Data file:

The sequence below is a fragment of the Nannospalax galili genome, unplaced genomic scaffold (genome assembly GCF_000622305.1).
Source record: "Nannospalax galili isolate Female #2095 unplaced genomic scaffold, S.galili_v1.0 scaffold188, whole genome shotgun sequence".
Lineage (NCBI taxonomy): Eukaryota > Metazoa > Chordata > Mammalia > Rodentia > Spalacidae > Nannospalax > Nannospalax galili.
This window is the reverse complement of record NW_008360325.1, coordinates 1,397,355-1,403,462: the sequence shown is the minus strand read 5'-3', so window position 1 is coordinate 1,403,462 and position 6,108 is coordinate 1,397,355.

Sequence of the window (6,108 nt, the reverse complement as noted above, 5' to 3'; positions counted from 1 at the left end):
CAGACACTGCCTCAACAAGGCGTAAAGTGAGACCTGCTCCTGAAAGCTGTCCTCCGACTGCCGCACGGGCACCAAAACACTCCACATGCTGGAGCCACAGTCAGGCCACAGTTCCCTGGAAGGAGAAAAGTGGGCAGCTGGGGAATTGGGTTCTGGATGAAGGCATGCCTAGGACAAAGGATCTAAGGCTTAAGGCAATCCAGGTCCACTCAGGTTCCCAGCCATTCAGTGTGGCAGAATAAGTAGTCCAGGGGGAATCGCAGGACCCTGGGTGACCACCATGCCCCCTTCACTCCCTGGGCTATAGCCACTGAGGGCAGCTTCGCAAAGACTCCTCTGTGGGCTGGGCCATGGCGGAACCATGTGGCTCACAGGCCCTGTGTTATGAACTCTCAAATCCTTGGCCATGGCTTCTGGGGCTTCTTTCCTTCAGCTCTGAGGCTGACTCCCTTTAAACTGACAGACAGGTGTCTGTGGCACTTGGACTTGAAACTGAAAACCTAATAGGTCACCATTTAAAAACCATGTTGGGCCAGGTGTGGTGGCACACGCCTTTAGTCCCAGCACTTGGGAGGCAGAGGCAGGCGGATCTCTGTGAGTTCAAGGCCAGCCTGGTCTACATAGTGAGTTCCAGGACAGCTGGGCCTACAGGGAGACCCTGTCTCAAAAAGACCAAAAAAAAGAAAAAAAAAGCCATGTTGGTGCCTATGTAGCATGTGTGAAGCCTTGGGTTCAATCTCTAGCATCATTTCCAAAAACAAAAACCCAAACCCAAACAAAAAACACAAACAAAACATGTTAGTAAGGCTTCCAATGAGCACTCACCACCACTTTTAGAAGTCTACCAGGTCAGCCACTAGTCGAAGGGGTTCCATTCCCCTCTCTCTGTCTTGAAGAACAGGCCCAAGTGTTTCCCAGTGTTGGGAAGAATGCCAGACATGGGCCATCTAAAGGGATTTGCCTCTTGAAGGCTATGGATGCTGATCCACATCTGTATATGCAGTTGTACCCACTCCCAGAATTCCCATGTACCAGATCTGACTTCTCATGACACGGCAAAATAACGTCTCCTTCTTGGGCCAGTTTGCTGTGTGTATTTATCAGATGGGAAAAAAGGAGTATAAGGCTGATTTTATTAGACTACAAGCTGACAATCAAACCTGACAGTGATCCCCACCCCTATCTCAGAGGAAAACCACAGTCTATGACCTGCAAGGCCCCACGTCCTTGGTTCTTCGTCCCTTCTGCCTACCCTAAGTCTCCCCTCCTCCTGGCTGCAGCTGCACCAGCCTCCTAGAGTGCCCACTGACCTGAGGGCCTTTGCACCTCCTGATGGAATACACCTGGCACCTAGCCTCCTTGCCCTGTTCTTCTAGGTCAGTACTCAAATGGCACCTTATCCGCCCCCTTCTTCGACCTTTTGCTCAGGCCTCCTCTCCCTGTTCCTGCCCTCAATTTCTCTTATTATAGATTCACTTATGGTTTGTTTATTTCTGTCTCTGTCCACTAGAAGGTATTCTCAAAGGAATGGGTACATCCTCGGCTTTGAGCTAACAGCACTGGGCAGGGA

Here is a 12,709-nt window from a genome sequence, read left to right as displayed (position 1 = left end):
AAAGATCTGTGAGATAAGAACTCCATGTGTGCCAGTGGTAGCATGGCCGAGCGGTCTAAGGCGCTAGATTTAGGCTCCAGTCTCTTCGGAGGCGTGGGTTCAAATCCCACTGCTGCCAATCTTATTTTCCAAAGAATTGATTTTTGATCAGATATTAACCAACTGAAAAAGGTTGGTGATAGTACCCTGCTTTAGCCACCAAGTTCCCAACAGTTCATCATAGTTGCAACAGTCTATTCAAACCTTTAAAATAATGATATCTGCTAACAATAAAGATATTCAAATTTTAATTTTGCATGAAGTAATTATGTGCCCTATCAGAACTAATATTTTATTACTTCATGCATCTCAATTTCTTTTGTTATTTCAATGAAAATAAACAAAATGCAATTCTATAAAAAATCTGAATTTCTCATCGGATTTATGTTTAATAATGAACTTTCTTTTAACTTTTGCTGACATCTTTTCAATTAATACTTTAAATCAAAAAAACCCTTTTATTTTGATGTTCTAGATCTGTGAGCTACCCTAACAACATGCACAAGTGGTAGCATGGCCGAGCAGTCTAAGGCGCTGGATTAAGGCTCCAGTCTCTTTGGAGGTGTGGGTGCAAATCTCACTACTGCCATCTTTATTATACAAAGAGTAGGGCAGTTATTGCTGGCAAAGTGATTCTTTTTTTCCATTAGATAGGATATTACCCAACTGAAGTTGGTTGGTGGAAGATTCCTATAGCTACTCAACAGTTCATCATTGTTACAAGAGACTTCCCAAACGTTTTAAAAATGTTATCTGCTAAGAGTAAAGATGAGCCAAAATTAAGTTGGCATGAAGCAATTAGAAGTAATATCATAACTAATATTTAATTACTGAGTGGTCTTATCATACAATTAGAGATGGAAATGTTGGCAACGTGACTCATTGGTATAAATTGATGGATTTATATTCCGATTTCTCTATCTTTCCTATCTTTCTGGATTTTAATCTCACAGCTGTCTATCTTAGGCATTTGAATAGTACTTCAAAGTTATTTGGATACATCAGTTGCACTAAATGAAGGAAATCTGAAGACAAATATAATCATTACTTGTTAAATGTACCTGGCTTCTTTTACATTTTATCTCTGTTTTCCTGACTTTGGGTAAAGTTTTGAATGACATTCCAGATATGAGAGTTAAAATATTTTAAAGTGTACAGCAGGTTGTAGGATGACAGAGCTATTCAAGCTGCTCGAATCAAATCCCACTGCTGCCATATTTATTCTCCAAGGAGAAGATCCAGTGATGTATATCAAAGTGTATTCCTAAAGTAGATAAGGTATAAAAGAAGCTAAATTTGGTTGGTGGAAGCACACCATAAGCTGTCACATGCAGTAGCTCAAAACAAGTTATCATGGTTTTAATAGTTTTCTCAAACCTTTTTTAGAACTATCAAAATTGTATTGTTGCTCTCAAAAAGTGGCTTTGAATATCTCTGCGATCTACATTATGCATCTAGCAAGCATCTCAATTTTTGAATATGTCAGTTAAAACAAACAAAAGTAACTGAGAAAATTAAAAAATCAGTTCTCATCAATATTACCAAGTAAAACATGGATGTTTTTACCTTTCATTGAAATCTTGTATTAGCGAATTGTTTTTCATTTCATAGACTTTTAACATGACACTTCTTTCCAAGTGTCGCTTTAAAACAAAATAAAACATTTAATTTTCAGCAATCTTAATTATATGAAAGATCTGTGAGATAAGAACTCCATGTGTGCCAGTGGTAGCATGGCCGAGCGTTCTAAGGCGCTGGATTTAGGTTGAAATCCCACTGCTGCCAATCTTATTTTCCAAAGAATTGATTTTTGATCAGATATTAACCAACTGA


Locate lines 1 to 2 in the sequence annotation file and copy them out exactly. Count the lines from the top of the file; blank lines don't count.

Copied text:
The sequence below is a fragment of the Nannospalax galili genome, unplaced genomic scaffold (genome assembly GCF_000622305.1).
Source record: "Nannospalax galili isolate Female #2095 unplaced genomic scaffold, S.galili_v1.0 scaffold188, whole genome shotgun sequence".